CHROMATIC CONVERSATIONS: An Interview with Phil Darrah

January 12, 2024

Phil Darrah, an Alberta based artist, has been exploring art since the 1950s, with a consistent focus on abstraction. In 2024, his commitment to expressing his connection with color, abstraction, and space is as strong as ever. It’s no surprise to see Phil featured in our current exhibition, “CHROMATIC ARRAYS,” which delves into the relationship between color and art.

Check out our quick conversation with Phil conducted by our Gallerist, Louis Elmer, to get insights into his current artistic journey and background.

What direction do you feel that your work is headed in as we head into 2024? Is there anything you would like to experiment with specifically?

P: Over the past two years, I’ve dedicated three days a week to visiting and spending time with my wife, Isla Burns, who has transitioned to a permanent long term care residence in Camrose. Lately, associated paperwork demands have significantly reduced, allowing me more time for studio work. Looking ahead, I plan to continue my abstract painting pursuits, emphasizing color and minimalist compositions. Expect my familiar materials—paint, aggregates, occasional collage—and a preference for rectangular formats. The evolving palette will explore both translucency and opacity, ranging from dark to light hues. As I work intuitively, major changes will unfold organically.

In regards to color, you have painted with a wide variety ranging from striking pinks, vibrant reds to earthy browns, and other more subdued darker tones. What have you enjoyed utilizing the most in your career? What combinations do you find yourself using/enjoying the most?

P:  Colour. In general I find that living in a rural setting provides a constant array of light and colour change. This year, which is peculiar in that there is very little snow and the fields  are subject to frost, there is an abundance of muted ochres. Sometimes my colour is in reaction to that of the landscape. Again as I work intuitively it is hard to predict.


What inspiration do you often find with the names of your paintings? Do you start a painting with a name and theme in mind, or does this come gradually with the completion of the work?

P: Titles for my paintings typically emerge after the artwork is completed. I retrieve the finished piece from the floor, affix it to the wall, and tape it to its exact cropped dimension and orientation, determining its top, etc. The choice to work on the floor allows me to delay deciding on the orientation. When selecting a title, I strive—though not always successfully—to find one that complements the painting and is memorable. Lately, the challenge lies in remembering these titles.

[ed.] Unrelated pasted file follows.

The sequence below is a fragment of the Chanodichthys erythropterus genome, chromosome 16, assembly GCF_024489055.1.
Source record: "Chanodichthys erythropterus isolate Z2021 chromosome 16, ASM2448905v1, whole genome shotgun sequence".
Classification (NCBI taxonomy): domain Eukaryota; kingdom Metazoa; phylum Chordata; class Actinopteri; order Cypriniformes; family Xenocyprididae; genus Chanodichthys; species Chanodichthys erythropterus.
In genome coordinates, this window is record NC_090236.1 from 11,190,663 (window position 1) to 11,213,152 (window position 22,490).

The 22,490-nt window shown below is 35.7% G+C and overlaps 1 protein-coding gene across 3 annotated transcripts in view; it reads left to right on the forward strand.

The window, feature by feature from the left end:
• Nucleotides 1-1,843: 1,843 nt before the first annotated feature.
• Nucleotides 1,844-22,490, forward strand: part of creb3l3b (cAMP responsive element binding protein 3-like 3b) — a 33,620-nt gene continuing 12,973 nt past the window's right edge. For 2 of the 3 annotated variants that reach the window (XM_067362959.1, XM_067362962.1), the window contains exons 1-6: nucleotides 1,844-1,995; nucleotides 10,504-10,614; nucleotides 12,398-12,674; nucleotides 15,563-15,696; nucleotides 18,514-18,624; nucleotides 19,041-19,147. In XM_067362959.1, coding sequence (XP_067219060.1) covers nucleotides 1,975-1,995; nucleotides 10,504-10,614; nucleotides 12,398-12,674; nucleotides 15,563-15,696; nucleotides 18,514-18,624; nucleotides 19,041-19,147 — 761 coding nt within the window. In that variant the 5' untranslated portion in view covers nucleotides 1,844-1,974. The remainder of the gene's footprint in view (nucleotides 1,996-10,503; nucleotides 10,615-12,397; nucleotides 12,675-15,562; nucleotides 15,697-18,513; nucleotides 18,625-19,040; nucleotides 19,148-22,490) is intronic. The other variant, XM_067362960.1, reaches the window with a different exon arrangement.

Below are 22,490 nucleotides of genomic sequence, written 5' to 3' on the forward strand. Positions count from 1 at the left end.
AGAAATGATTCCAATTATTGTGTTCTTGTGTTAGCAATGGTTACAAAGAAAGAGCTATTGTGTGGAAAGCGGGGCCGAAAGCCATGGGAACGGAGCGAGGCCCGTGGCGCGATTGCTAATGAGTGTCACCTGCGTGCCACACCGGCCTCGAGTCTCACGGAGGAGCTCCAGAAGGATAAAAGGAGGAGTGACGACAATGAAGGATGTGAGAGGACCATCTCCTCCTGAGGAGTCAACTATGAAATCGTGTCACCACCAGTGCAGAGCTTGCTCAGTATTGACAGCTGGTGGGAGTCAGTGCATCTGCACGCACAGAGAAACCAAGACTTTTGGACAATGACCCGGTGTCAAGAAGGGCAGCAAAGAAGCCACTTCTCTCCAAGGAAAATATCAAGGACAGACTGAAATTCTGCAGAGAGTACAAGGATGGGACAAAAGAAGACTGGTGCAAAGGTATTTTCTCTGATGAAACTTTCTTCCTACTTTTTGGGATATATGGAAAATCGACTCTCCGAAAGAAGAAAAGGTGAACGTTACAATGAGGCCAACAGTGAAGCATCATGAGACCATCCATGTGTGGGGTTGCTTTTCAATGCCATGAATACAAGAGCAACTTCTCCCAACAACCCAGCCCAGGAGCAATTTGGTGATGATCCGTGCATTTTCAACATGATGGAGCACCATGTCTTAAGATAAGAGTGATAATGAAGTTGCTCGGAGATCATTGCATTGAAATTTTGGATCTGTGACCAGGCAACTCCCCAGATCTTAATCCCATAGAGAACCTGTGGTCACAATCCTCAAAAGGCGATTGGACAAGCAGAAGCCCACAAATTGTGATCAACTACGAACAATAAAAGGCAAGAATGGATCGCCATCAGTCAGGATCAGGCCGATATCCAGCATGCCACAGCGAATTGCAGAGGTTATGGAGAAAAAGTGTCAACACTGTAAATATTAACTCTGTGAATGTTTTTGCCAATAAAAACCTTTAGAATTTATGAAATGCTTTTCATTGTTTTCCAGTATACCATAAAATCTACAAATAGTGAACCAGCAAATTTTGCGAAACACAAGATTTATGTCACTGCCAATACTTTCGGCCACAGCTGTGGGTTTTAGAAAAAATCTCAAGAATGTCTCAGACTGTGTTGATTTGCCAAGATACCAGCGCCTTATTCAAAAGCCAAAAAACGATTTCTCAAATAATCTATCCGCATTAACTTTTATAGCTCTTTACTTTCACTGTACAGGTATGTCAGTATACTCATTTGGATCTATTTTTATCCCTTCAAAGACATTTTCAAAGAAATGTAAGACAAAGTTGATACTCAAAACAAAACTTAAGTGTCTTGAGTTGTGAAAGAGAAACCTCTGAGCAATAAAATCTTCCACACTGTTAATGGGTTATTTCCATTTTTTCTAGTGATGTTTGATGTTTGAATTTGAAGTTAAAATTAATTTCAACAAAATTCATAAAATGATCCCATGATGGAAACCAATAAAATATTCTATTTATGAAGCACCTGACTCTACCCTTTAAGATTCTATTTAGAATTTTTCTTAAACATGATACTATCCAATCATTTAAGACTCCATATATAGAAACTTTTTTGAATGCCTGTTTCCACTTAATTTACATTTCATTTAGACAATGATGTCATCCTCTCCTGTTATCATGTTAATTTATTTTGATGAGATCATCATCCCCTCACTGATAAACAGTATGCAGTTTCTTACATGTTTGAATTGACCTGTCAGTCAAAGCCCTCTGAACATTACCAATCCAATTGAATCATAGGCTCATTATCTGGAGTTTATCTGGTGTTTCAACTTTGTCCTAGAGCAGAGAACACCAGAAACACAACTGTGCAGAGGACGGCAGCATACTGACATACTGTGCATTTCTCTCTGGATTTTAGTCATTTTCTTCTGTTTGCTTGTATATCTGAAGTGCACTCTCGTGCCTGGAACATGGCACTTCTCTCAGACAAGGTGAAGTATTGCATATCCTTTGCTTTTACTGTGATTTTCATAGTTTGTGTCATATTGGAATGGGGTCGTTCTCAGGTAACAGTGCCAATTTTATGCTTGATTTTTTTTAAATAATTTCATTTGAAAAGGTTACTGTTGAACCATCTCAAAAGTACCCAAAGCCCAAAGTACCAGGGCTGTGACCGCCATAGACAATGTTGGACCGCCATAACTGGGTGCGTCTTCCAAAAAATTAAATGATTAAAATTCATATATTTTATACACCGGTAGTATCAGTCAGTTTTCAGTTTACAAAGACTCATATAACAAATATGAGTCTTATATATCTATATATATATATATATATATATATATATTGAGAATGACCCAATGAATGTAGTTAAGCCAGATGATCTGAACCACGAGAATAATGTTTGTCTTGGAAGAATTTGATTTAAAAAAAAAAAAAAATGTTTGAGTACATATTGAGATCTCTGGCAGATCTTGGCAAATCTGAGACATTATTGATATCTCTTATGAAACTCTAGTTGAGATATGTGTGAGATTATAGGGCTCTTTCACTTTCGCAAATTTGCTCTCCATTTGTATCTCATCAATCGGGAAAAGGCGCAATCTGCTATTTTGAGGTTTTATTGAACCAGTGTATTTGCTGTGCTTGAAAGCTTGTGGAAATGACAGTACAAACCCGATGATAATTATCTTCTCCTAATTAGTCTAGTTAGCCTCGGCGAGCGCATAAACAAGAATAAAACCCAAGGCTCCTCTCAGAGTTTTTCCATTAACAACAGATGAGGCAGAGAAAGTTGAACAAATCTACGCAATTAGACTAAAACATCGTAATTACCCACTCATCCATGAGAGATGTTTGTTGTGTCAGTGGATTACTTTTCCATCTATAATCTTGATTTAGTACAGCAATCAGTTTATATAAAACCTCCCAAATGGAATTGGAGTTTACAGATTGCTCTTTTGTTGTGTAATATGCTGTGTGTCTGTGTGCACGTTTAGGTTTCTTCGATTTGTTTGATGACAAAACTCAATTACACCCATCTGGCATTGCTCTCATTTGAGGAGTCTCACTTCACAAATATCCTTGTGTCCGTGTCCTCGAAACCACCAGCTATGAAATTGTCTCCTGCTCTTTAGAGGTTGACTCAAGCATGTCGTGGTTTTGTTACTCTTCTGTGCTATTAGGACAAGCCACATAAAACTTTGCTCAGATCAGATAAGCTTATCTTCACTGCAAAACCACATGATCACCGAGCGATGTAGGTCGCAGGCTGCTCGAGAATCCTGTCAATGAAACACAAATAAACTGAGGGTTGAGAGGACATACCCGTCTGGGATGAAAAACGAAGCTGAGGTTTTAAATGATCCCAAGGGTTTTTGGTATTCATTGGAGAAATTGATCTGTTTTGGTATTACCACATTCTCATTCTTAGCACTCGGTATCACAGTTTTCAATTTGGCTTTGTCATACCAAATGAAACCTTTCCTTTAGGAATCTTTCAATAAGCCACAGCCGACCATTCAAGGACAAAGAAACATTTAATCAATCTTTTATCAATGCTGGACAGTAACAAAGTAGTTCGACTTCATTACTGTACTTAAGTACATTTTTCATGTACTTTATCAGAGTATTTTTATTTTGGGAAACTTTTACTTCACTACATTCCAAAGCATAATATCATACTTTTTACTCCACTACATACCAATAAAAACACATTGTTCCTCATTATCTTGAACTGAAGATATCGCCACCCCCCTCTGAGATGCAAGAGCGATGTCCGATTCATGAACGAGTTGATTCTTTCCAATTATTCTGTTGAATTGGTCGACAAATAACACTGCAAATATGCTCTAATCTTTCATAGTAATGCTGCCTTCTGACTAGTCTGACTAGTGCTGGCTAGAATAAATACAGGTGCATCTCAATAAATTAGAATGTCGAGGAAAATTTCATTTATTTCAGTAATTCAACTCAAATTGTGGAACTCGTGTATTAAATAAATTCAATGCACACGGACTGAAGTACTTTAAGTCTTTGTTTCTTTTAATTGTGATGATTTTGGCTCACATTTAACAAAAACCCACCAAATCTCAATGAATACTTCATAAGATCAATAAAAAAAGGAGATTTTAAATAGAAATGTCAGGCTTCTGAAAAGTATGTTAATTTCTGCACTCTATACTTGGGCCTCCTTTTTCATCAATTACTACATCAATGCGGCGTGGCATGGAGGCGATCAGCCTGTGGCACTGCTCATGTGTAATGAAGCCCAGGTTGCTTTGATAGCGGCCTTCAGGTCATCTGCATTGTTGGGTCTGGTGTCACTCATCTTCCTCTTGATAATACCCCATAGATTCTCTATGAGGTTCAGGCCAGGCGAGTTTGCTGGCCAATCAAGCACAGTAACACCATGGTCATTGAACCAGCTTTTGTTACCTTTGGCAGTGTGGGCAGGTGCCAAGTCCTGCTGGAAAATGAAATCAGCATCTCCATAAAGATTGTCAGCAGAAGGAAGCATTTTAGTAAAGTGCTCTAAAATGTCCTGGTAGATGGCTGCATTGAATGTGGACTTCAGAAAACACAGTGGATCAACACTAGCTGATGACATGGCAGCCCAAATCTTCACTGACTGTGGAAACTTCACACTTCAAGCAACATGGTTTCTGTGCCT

In your career as a Professor at the University of Alberta, you have taught quite a few artists and other creatively minded people, including represented artist Shawn Serfas. Do you have any fond memories of teaching him, and other students during your time?

P: I have many fond memories of teaching both painting, drawing and introductory courses at an undergraduate level and of course of teaching  graduate students. It is very gratifying to see many of these continuing at various stages of their professions.


What was your impetus behind the use of Gold Leaf on your frames? Why have you stuck with this practice for so long?

P: Frames protect paintings, allow them to be stacked without endangering the edges or middle of the canvas, and they cover up the edge of the canvas, so that when hung and one approaches from the side, one is not consciously trying to ignore the edge of the canvas.

Also, I consider my work to be traditional painting and as such it needs some separation from it’s surroundings. I have the poplar stock milled to the profile I think suits the sort of paintings I do  and I then gild the frame with imitation gold leaf. I don’t particularly like painted wood frames and despite the time consuming process of gilding feel it worth the investment of time. It is worth noting that on the few occasions that I have sent work out unframed, I have always regretted either the damage that resulted or the presentation. If a client were to purchase a work and then remove the frame,I would have no choice but to accept it.

As a gentleman of older age, do you feel that age has impacted your artistic process, philosophy, and creation of works?  If so, where do you find this occurring?

P: Age. When I started out as a young graduate student in painting, I had little idea of what this might entail. I could count the number of professional and successful artists that I knew, on one hand. Gradually, over time I met, worked with and learned from, a number of significantly helpful  individuals at varying stages in this journey. One needs help at all ages of one’s life but I suppose that by the time I was 60, I had figured out that this was my life and that getting on with it and perhaps narrowing the focus would help further.